The Room of Tears (Italian: Sala de Lacrima), also called The Crying Room, is a small antechamber within The Sistine Chapel in Vatican City, where a newly elected pope changes into his papal cassock for the first time.
The Room of Tears receives its name, as a reference to tears that have been shed by newly elected popes within it. According to Fr. Christopher Whitehead, the room's name can be explained “because the poor man obviously breaks down at being elected.” It is alternatively referred to as The Crying Room.
The room is located in Vatican City, to the left of the altar of the Sistine Chapel, and contains three different sizes of papal outfits (large, medium, and small), for the new pontiff to choose from and initially dress in. It also contains seven piled white shoe boxes, which are assumed to contain various sizes of the papal shoes. Additionally, the room holds albs, chasubles, and copes worn by various Popes across the years, including the cope of Pope Pius VI and the stole of Pope Pius VII.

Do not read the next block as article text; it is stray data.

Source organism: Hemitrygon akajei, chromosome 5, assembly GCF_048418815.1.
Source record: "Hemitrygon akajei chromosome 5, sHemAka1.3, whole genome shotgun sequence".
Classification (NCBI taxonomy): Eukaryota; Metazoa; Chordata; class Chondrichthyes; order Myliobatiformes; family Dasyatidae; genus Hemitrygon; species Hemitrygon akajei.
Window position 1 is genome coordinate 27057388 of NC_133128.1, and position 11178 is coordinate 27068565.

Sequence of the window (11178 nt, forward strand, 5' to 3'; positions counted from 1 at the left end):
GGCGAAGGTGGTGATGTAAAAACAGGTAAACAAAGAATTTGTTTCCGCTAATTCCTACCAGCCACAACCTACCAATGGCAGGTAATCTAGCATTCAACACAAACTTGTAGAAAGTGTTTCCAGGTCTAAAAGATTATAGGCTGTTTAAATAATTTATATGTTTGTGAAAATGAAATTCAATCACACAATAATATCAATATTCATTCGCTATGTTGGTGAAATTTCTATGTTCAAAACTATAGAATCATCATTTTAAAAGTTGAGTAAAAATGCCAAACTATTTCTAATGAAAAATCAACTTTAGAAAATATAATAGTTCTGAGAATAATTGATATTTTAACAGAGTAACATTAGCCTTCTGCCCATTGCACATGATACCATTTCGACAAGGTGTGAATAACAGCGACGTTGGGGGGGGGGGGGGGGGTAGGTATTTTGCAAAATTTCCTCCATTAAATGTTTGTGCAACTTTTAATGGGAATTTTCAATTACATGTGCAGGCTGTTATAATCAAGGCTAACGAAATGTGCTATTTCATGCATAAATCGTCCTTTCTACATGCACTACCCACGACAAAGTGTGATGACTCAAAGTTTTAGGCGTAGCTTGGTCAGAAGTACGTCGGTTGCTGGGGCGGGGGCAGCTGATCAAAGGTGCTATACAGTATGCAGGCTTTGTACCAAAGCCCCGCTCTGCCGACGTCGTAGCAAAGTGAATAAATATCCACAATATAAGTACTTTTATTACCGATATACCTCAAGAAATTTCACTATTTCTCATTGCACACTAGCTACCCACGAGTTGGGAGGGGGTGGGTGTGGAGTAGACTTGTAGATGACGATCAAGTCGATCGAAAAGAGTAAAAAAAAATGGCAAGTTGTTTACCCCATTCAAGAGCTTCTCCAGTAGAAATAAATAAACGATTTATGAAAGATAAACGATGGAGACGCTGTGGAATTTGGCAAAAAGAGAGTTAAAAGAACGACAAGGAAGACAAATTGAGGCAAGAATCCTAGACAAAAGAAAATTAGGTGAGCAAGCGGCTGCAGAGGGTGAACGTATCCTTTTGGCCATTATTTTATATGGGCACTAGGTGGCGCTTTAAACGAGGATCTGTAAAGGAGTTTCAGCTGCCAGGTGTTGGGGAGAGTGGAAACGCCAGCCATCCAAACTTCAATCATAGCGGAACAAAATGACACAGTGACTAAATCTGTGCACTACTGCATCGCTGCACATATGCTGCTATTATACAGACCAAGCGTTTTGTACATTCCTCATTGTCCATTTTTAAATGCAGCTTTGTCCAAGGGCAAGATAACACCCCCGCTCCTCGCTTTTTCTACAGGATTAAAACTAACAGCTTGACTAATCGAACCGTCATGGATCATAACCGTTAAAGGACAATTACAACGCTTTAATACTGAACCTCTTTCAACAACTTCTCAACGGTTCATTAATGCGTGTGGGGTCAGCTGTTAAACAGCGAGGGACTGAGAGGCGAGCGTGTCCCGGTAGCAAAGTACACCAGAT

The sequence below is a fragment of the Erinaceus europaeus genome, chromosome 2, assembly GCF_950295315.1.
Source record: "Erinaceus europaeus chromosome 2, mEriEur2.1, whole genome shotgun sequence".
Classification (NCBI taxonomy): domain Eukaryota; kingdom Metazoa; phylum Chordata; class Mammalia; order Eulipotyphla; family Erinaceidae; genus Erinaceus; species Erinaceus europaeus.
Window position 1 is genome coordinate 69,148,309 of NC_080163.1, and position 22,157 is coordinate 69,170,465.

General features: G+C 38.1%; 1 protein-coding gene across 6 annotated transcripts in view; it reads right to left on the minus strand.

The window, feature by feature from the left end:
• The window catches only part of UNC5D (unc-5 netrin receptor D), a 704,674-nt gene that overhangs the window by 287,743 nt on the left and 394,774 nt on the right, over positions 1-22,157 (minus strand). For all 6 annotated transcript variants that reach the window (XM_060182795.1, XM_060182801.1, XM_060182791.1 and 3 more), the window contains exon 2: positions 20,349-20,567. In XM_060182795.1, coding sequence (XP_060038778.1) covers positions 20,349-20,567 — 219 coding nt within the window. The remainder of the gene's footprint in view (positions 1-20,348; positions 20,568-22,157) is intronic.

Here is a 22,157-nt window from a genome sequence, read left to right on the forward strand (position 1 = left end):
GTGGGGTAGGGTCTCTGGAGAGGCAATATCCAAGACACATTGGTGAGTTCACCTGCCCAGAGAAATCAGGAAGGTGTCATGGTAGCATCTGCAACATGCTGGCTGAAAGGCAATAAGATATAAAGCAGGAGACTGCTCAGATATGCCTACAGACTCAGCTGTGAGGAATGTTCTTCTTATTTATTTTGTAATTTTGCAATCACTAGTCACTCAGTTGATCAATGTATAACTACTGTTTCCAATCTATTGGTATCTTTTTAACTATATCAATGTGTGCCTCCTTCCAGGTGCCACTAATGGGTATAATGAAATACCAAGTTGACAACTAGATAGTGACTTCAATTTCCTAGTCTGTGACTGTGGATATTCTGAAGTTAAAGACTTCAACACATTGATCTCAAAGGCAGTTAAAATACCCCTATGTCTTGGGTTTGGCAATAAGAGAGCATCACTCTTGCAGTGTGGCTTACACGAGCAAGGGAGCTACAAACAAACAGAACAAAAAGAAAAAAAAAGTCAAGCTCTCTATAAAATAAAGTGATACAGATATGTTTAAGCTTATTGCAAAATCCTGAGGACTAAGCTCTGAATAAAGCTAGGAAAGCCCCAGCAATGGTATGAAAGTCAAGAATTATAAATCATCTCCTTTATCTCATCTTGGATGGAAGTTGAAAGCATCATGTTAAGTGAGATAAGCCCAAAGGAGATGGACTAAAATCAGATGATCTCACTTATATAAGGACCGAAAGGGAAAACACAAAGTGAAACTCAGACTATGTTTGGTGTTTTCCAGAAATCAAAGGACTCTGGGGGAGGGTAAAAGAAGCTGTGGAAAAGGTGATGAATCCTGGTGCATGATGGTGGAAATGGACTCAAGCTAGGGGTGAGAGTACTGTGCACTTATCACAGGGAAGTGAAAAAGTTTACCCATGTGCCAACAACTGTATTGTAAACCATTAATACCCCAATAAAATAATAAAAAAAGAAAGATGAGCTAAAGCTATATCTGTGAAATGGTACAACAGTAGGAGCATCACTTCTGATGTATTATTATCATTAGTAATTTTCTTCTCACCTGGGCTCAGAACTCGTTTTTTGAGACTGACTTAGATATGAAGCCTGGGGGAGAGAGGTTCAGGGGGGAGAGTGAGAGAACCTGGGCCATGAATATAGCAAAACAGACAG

Pope Leo XIII is said to have cried upon his election in 1878. After the 1958 papal conclave elected Pope John XXIII, he looked at himself in the mirror, wearing the papal cassock. Due to his large frame, it did not properly fit the pontiff, leading him to jokingly remark that “This man will be a disaster on television!”. After the 2005 papal conclave, Pope Benedict XVI is said to have entered the room looking upset, but emerged in a brighter mood.